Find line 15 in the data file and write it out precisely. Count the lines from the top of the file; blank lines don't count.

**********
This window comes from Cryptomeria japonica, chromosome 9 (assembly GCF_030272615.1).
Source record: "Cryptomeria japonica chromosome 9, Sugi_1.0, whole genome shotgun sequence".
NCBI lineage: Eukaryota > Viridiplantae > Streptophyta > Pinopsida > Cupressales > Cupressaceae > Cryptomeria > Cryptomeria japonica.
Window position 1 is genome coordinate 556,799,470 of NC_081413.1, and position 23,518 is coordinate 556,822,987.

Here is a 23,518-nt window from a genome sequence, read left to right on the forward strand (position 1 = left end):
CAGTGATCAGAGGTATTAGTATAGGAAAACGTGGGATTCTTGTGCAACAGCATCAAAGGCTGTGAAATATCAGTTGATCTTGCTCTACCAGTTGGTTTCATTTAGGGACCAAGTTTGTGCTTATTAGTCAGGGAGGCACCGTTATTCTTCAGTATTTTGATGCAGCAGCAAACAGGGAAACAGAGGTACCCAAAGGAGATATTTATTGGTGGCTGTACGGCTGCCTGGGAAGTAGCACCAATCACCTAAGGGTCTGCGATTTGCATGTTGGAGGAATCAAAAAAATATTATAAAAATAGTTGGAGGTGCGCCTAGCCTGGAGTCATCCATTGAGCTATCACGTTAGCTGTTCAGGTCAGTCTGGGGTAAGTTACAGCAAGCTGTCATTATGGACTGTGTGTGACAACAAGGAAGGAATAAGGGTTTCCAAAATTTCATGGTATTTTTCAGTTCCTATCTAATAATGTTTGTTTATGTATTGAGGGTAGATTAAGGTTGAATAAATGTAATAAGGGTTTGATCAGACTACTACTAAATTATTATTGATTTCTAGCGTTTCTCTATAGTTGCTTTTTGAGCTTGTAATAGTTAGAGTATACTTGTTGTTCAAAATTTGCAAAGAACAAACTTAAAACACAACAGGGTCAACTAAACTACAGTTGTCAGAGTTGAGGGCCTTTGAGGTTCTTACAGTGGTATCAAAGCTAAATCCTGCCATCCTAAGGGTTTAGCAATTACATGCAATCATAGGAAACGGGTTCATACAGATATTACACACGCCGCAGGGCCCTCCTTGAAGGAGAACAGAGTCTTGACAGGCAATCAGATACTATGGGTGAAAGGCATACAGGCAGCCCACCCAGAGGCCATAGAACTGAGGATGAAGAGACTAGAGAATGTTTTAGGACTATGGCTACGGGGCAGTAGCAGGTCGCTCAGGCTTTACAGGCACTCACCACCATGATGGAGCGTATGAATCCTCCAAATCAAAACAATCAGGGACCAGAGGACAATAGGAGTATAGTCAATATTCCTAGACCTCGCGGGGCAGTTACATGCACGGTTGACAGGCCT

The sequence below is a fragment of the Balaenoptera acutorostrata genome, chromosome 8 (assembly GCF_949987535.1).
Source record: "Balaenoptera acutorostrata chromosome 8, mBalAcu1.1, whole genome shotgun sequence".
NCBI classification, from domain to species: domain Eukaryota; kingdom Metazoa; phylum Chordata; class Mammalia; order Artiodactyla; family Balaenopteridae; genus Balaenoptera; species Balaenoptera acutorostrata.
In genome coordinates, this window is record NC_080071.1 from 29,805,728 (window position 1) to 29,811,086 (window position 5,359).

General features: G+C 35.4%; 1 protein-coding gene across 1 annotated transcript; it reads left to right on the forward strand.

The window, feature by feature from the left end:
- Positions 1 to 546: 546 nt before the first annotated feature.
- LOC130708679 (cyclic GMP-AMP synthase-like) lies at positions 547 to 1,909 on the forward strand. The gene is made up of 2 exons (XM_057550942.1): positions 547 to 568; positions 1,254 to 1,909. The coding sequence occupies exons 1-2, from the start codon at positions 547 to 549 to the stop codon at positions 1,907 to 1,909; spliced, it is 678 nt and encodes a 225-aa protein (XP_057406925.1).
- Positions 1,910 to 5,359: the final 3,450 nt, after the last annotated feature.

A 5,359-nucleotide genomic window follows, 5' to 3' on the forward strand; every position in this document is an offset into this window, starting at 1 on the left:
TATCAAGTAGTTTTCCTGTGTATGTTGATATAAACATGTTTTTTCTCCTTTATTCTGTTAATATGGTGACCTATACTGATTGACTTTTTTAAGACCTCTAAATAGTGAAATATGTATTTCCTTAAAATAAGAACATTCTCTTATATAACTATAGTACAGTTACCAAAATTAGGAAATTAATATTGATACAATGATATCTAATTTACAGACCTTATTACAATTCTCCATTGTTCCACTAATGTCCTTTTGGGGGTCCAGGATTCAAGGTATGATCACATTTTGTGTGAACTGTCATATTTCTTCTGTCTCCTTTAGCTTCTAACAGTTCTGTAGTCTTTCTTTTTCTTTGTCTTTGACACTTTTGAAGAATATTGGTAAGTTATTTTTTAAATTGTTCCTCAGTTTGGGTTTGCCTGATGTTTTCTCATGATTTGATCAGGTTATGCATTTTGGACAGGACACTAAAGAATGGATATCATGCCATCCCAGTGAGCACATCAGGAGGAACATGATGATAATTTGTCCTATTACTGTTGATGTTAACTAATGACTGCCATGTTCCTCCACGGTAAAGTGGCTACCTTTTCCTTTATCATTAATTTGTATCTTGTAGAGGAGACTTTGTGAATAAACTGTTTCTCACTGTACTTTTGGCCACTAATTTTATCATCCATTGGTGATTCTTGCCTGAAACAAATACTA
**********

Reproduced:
- Positions 1,910 to 5,359: the final 3,450 nt, after the last annotated feature.